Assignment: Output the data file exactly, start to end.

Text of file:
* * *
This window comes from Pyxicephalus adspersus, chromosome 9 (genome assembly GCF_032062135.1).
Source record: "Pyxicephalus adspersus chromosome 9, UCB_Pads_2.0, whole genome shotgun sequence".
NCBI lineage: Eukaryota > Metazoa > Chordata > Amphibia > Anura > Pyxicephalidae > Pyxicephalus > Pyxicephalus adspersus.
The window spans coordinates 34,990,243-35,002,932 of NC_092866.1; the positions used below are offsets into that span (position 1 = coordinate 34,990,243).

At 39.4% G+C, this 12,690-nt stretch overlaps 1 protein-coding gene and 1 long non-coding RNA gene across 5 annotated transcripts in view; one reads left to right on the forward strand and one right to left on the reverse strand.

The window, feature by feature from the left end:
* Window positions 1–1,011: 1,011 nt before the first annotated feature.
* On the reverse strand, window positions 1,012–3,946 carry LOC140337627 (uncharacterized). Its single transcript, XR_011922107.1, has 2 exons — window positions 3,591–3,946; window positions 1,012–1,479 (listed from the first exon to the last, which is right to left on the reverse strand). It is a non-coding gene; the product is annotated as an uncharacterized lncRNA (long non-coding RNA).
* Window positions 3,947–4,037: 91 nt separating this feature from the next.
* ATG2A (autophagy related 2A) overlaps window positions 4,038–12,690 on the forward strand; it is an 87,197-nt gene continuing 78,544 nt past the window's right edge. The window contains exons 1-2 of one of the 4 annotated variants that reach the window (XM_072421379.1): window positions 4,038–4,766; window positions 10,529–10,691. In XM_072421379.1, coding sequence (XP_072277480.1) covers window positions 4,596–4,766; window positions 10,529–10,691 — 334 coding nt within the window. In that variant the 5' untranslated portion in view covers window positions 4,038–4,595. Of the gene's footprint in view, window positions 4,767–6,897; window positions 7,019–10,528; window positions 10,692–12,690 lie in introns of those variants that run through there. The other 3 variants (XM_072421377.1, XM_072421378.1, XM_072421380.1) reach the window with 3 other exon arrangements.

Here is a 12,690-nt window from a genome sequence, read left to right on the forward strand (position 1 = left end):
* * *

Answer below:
This window comes from Pyxicephalus adspersus, chromosome 9 (genome assembly GCF_032062135.1).
Source record: "Pyxicephalus adspersus chromosome 9, UCB_Pads_2.0, whole genome shotgun sequence".
NCBI lineage: Eukaryota > Metazoa > Chordata > Amphibia > Anura > Pyxicephalidae > Pyxicephalus > Pyxicephalus adspersus.
The window spans coordinates 34,990,243-35,002,932 of NC_092866.1; the positions used below are offsets into that span (position 1 = coordinate 34,990,243).

At 39.4% G+C, this 12,690-nt stretch overlaps 1 protein-coding gene and 1 long non-coding RNA gene across 5 annotated transcripts in view; one reads left to right on the forward strand and one right to left on the reverse strand.

The window, feature by feature from the left end:
* Window positions 1–1,011: 1,011 nt before the first annotated feature.
* On the reverse strand, window positions 1,012–3,946 carry LOC140337627 (uncharacterized). Its single transcript, XR_011922107.1, has 2 exons — window positions 3,591–3,946; window positions 1,012–1,479 (listed from the first exon to the last, which is right to left on the reverse strand). It is a non-coding gene; the product is annotated as an uncharacterized lncRNA (long non-coding RNA).
* Window positions 3,947–4,037: 91 nt separating this feature from the next.
* ATG2A (autophagy related 2A) overlaps window positions 4,038–12,690 on the forward strand; it is an 87,197-nt gene continuing 78,544 nt past the window's right edge. The window contains exons 1-2 of one of the 4 annotated variants that reach the window (XM_072421379.1): window positions 4,038–4,766; window positions 10,529–10,691. In XM_072421379.1, coding sequence (XP_072277480.1) covers window positions 4,596–4,766; window positions 10,529–10,691 — 334 coding nt within the window. In that variant the 5' untranslated portion in view covers window positions 4,038–4,595. Of the gene's footprint in view, window positions 4,767–6,897; window positions 7,019–10,528; window positions 10,692–12,690 lie in introns of those variants that run through there. The other 3 variants (XM_072421377.1, XM_072421378.1, XM_072421380.1) reach the window with 3 other exon arrangements.

Here is a 12,690-nt window from a genome sequence, read left to right on the forward strand (position 1 = left end):